In the long term, then, the Court’s decision today accomplishes little, except perhaps to reduce the well-being of enemy combatants that the Court ostensibly seeks to protect. In the short term, however, the decision is devastating. At least 30 of those prisoners hitherto released from Guantanamo Bay have returned to the battlefield. See S. Rep. No. 110–90, pt. 7, p. 13 (2007) (Minority Views of Sens. Kyl, Sessions, Graham, Cornyn, and Coburn) (hereinafter Minority Report). Some have been captured or killed. See ibid.; see also Mintz, Released Detainees Rejoining the Fight, Washington Post, Oct. 22, 2004, pp. A1, A12. But others have succeeded in carrying on their atrocities against innocent civilians. In one case, a detainee released from Guantanamo Bay masterminded the kidnapping of two Chinese dam workers, one of whom was later shot to death when used as a human shield against Pakistani commandoes. See Khan & Lancaster, Pakistanis Rescue Hostage; 2nd Dies, Washington Post, Oct. 15, 2004, p. A18. Another former detainee promptly resumed his post as a senior Taliban commander and murdered a United Nations engineer and three Afghan soldiers. Mintz, supra. Still another murdered an Afghan judge. See Minority Report 13. It was reported only last month that a released detainee carried out a suicide bombing against Iraqi soldiers in Mosul, Iraq. See White, Ex-Guantanamo Detainee Joined Iraq Suicide Attack, Washington Post, May 8, 2008, p. A18.

These, mind you, were detainees whom the military had concluded were not enemy combatants. Their return to the kill illustrates the incredible difficulty of assessing who is and who is not an enemy combatant in a foreign theater of operations where the environment does not lend itself to rigorous evidence collection. Astoundingly, the Court today raises the bar, requiring military officials to appear before civilian courts and defend their decisions under procedural and evidentiary rules that go beyond what Congress has specified. As THE CHIEF JUSTICE’s dissent makes clear, we have no idea what those procedural and evidentiary rules are, but they will be determined by civil courts and (in the Court’s contemplation at least) will be more detainee-friendly than those now applied, since otherwise there would no reason to hold the congressionally prescribed procedures unconstitutional. If they impose a higher standard of proof (from foreign battlefields) than the current procedures require, the number of the enemy returned to combat will obviously increase.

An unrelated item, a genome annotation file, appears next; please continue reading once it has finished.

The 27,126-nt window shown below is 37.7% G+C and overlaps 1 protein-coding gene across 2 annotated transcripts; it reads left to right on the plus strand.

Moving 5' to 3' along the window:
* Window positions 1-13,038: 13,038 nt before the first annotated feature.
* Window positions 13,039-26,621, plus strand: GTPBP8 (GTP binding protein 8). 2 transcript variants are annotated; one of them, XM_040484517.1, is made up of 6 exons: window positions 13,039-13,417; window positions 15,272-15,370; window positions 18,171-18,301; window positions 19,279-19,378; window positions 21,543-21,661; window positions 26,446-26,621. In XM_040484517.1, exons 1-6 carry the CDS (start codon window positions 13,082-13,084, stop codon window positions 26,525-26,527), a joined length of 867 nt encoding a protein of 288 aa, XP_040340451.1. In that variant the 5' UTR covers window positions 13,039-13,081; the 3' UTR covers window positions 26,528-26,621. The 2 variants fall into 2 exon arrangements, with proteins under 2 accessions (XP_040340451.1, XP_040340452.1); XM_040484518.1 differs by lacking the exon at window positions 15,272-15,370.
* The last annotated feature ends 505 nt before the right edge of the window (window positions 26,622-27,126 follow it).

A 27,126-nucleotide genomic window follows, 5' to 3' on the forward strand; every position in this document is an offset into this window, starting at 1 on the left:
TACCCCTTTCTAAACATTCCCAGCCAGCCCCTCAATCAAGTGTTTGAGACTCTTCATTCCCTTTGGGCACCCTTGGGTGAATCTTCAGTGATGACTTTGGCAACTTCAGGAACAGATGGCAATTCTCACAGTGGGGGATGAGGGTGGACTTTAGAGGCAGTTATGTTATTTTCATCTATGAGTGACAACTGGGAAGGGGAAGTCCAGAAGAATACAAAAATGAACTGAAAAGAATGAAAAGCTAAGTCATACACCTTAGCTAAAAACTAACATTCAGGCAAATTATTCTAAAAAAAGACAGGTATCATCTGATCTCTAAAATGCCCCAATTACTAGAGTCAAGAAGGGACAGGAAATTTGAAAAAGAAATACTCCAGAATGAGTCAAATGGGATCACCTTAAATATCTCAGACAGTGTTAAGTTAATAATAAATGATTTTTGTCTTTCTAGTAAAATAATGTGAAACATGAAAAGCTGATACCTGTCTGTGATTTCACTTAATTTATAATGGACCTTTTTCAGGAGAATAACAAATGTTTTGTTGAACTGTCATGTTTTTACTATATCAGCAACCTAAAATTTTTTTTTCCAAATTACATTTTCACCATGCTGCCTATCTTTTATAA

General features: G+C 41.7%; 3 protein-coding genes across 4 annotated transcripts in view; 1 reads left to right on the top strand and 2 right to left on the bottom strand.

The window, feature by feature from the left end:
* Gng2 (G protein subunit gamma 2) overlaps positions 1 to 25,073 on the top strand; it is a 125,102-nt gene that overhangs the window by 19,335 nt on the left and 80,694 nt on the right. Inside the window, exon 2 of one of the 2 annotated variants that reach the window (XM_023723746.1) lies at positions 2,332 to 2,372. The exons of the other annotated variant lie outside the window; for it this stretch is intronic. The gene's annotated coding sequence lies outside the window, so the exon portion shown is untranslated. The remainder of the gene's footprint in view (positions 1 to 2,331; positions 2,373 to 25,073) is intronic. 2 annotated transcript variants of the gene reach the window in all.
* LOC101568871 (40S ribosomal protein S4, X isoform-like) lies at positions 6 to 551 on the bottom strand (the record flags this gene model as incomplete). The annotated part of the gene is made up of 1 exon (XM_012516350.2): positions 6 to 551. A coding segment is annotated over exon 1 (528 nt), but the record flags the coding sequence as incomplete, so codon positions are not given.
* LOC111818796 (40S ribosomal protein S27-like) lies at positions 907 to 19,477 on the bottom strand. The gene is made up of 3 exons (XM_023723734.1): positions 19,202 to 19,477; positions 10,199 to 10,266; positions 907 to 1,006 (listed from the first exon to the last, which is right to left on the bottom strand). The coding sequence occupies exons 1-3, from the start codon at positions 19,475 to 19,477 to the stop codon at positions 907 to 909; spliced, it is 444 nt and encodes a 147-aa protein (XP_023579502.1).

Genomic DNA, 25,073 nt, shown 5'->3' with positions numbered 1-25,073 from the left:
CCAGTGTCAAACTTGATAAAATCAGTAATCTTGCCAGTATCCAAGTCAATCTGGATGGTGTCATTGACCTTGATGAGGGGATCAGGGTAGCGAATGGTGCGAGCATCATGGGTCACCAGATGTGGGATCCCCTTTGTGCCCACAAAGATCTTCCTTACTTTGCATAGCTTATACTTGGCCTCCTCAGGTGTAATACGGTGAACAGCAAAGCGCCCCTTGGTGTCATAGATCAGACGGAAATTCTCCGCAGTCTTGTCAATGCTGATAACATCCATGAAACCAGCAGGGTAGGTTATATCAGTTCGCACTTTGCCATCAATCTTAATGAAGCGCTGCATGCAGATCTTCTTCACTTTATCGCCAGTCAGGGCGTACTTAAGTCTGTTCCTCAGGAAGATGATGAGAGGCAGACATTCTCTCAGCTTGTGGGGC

But even when the military has evidence that it can bring forward, it is often foolhardy to release that evidence to the attorneys representing our enemies…

* * *
Today the Court warps our Constitution in a way that goes beyond the narrow issue of the reach of the Suspension Clause, invoking judicially brainstormed separation-of- powers principles to establish a manipulable “functional” test for the extraterritorial reach of habeas corpus (and, no doubt, for the extraterritorial reach of other constitutional protections as well). It blatantly misdescribes important precedents, most conspicuously Justice Jackson’s opinion for the Court in Johnson v. Eisentrager. It breaks a chain of precedent as old as the common law that prohibits judicial inquiry into detentions of aliens abroad absent statutory authorization. And, most tragically, it sets our military commanders the impossible task of proving to a civilian court, under whatever standards this Court devises in the future, that evidence supports the confinement of each and every enemy prisoner.

The Nation will live to regret what the Court has done today. I dissent.”

http://patterico.com/2008/06/12/scalias-righteous-anger/

It’s heinous enough that the Supreme Court allowed Islamic terrorists the opportunity to pervert the American justice system to their advantage; thereby picking up where they left off on the battlfield. Now we are saddled with a “president” who takes that a step further by actually trying them in a civilian court.

Obama’s moronic obsession with the “rights” of muslim cuthroats will get more American troops and citizens killed.

‘Regret’ is an understatement.